Terrorist Bombers with Greg Ellifritz Rangemaster 2017 3×3 Review

| March 29, 2017 | 7 Comments

My first class of day 2 at the 2017 Rangemaster Polite Society Tactical Conference was with Greg Ellifritz of Active Response Training. I like Greg a ton, and he was one of the important motivators for me to start carrying a fixed blade on my body midline. If you don’t already, check his Web site for great content and a weekly roundup of interesting personal safety-related things on the Web.

Greg’s lecture was about terrorist bombers. This topic is of huge interest to me. My childhood best friend’s uncle was killed by Timothy McVeigh in the Oklahoma City bombing, and my sister lives very close to where the Boston Marathon bombers were engaged by police.

I’ve been very interested in bombs, bombing attacks, medical treatment after an attack, and how to avoid secondary casualties as part of the mass murder / terrorist incident response aspect of the SBS project.

As such, it was a real gift to attend Greg’s lecture.

Here’s my 3×3 review, which discusses the top 3 things covered in class, the top 3 things I learned, and the top 3 things I’m going to change.

One of the main drivers behind getting an RMR on my handgun was making head shots at longer distances (I wrote about this topic before). Another advantage of carrying an SBR / PDW is that headshots at longer distances are more feasible. Scoring shots on a non-moving, human torso-sized at 50 yards with one hand was really, really difficult for me. Getting a headshot at that range is incredibly more difficult.

About the Author:

Short Barrel Shepherd Short Barrel Shepherd is a regular guy and works to make Web sites and mobile apps easier for people to use. He spends his free time attending fight-focused firearm, knife, and combatives training, motorcycling, writing, and playing games. His daily carry is a Glock 19 pistol and an AR15 .300 Blackout pistol in a backpack.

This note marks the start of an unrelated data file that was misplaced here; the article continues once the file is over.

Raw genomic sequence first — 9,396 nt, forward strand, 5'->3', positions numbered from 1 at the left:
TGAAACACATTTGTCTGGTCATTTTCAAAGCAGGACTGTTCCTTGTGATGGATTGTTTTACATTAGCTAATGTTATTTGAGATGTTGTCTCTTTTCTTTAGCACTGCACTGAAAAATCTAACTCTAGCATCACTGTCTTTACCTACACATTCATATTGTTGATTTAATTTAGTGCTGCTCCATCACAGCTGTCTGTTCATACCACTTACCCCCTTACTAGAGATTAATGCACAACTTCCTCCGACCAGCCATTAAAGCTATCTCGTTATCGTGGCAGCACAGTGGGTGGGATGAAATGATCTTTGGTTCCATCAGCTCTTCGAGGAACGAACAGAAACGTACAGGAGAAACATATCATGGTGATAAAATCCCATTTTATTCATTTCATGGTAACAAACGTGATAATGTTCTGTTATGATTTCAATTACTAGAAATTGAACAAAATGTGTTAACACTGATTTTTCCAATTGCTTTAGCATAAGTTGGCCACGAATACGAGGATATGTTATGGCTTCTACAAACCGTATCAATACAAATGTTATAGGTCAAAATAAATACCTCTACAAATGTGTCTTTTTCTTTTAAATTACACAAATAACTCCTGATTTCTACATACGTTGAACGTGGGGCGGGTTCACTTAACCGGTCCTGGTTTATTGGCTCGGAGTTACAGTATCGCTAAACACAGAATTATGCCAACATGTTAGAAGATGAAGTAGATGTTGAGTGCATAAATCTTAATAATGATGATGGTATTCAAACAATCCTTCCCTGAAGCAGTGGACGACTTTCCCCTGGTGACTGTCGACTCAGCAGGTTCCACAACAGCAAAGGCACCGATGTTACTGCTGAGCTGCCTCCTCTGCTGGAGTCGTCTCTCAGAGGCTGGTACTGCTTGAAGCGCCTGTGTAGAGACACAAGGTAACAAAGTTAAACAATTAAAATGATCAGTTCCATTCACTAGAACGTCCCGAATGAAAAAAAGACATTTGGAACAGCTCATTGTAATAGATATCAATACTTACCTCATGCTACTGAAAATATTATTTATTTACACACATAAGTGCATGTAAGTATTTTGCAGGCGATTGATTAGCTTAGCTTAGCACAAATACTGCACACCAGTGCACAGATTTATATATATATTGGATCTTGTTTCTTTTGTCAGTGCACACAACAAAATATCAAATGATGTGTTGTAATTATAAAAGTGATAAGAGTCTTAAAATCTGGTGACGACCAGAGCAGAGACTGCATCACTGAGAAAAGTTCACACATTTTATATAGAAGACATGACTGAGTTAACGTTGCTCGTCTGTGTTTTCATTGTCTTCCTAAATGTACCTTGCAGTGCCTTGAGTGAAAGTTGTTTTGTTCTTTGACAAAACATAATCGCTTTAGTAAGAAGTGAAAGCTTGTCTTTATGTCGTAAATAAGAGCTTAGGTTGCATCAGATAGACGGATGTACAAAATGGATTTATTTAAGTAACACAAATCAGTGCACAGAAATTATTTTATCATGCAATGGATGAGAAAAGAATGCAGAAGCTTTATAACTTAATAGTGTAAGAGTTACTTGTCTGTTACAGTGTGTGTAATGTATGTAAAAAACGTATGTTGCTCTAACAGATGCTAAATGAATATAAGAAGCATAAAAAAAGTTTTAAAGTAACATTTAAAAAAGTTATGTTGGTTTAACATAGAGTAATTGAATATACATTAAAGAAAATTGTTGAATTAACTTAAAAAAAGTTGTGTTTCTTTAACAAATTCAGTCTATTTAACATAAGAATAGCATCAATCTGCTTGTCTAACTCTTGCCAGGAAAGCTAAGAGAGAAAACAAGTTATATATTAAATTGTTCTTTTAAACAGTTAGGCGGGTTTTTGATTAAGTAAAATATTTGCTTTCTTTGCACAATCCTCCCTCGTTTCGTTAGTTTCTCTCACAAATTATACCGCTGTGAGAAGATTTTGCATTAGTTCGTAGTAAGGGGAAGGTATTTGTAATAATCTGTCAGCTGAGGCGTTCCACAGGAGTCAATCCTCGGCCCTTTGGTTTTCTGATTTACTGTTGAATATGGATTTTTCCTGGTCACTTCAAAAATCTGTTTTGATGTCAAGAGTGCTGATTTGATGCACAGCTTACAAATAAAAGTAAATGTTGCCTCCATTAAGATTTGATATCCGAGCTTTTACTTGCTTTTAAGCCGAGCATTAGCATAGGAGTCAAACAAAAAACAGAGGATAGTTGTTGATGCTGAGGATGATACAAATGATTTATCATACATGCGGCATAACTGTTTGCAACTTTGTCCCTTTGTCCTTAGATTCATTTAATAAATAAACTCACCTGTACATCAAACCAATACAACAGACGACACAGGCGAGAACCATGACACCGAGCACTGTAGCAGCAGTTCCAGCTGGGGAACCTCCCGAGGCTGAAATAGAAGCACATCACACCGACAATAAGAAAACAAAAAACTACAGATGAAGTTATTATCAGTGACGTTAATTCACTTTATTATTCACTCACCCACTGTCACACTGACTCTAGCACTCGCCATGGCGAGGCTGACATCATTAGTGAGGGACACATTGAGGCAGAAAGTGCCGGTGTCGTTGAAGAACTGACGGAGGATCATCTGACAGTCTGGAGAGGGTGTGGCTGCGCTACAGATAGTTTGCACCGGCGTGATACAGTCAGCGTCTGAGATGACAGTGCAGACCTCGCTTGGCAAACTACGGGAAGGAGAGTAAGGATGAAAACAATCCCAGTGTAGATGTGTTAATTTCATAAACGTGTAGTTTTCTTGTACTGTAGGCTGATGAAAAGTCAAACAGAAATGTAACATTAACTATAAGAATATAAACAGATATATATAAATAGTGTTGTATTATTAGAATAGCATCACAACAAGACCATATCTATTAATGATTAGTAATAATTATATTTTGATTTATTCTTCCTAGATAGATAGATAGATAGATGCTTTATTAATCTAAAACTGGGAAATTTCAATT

7 Comments on "Terrorist Bombers with Greg Ellifritz Rangemaster 2017 3×3 Review"

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  1. CR Williams says:

    Ellifritz is a very good resource and I second the recommendation about his website/blog. He was kind enough to allow me some use of his material when I did the 2016 update of my book ‘Facing the Active Shooter’. The kind of seminar reviewed here is a very good thing to see coming into the civilian defender community.

  2. John says:

    Great review. I missed the conference this year, unfortunately.

    One point to remember – those massive solid-looking support columns in malls and shopping centers are very often actually a small steel beam surrounded by a large decorative plastic or drywall shell. The shell provides virtually no ballistic protection. This is not necessarily a bad thing, so long as you realize you’re mostly hiding behind concealment and not cover.

    Would I take shelter behind one of those columns if it was a choice between that and nothing? Without a doubt, but I’d rather be keeping an eye out for better options. (i.e. those solid concrete/gravel planters, decorative concrete kneewalls, etc.)

  3. CR Williams says:

    To make something in this write-up clear, the 150 ft minimum distance specified here is the INDOOR distance from the bomb in a building that is assumed to have several walls and furniture and in general a lot of architecture between you and the bomb. Outdoors or in a very open indoor area (field in a stadium or the center court of a large mall, for example) that minimum safe distance goes up to 400 feet.

    Also, understand that you need to worry about the blast wave of the bomb more than you do about shrapnel. The blast wave goes out in all directions and is more likely to damage or kill you than the shrapnel from the bomb.

  4. Mike says:

    Going prone can significantly reduce your vulnerability to both the blast wave and shrapnel.

    • CR Williams says:

      Going prone, lay down facing away from the bomb, put your feet together, clasp hands behind neck, keep your mouth open is what I remember as the recommended position.

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